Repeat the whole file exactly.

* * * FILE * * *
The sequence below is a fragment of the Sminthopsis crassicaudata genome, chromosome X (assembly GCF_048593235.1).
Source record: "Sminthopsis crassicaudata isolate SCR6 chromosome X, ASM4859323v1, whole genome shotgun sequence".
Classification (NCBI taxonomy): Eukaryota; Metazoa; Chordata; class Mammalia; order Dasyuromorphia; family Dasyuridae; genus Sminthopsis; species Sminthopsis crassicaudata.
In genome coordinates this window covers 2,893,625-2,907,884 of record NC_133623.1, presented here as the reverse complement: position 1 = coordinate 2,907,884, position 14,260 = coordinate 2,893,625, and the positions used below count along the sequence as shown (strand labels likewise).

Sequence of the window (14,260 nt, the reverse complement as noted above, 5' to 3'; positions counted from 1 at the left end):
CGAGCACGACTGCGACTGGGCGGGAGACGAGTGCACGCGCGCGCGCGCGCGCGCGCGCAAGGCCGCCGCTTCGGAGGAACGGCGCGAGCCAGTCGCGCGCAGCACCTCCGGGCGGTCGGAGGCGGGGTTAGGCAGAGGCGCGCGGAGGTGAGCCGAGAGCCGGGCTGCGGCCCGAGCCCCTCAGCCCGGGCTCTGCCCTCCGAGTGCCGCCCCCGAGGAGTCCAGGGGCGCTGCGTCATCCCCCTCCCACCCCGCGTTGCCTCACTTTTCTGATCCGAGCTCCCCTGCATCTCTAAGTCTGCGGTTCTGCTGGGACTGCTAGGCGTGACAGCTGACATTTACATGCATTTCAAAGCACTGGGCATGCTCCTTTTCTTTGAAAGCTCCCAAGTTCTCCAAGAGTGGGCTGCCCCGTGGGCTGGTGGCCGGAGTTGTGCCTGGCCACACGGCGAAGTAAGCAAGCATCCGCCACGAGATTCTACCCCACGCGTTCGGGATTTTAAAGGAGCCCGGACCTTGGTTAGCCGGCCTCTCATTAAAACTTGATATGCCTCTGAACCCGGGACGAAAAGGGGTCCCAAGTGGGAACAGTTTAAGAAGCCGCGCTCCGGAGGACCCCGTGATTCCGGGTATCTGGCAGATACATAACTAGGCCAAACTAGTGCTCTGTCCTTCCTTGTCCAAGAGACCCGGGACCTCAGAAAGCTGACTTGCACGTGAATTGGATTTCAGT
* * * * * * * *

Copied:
The sequence below is a fragment of the Sminthopsis crassicaudata genome, chromosome X (assembly GCF_048593235.1).
Source record: "Sminthopsis crassicaudata isolate SCR6 chromosome X, ASM4859323v1, whole genome shotgun sequence".
Classification (NCBI taxonomy): Eukaryota; Metazoa; Chordata; class Mammalia; order Dasyuromorphia; family Dasyuridae; genus Sminthopsis; species Sminthopsis crassicaudata.
In genome coordinates this window covers 2,893,625-2,907,884 of record NC_133623.1, presented here as the reverse complement: position 1 = coordinate 2,907,884, position 14,260 = coordinate 2,893,625, and the positions used below count along the sequence as shown (strand labels likewise).

Sequence of the window (14,260 nt, the reverse complement as noted above, 5' to 3'; positions counted from 1 at the left end):
CGAGCACGACTGCGACTGGGCGGGAGACGAGTGCACGCGCGCGCGCGCGCGCGCGCGCAAGGCCGCCGCTTCGGAGGAACGGCGCGAGCCAGTCGCGCGCAGCACCTCCGGGCGGTCGGAGGCGGGGTTAGGCAGAGGCGCGCGGAGGTGAGCCGAGAGCCGGGCTGCGGCCCGAGCCCCTCAGCCCGGGCTCTGCCCTCCGAGTGCCGCCCCCGAGGAGTCCAGGGGCGCTGCGTCATCCCCCTCCCACCCCGCGTTGCCTCACTTTTCTGATCCGAGCTCCCCTGCATCTCTAAGTCTGCGGTTCTGCTGGGACTGCTAGGCGTGACAGCTGACATTTACATGCATTTCAAAGCACTGGGCATGCTCCTTTTCTTTGAAAGCTCCCAAGTTCTCCAAGAGTGGGCTGCCCCGTGGGCTGGTGGCCGGAGTTGTGCCTGGCCACACGGCGAAGTAAGCAAGCATCCGCCACGAGATTCTACCCCACGCGTTCGGGATTTTAAAGGAGCCCGGACCTTGGTTAGCCGGCCTCTCATTAAAACTTGATATGCCTCTGAACCCGGGACGAAAAGGGGTCCCAAGTGGGAACAGTTTAAGAAGCCGCGCTCCGGAGGACCCCGTGATTCCGGGTATCTGGCAGATACATAACTAGGCCAAACTAGTGCTCTGTCCTTCCTTGTCCAAGAGACCCGGGACCTCAGAAAGCTGACTTGCACGTGAATTGGATTTCAGT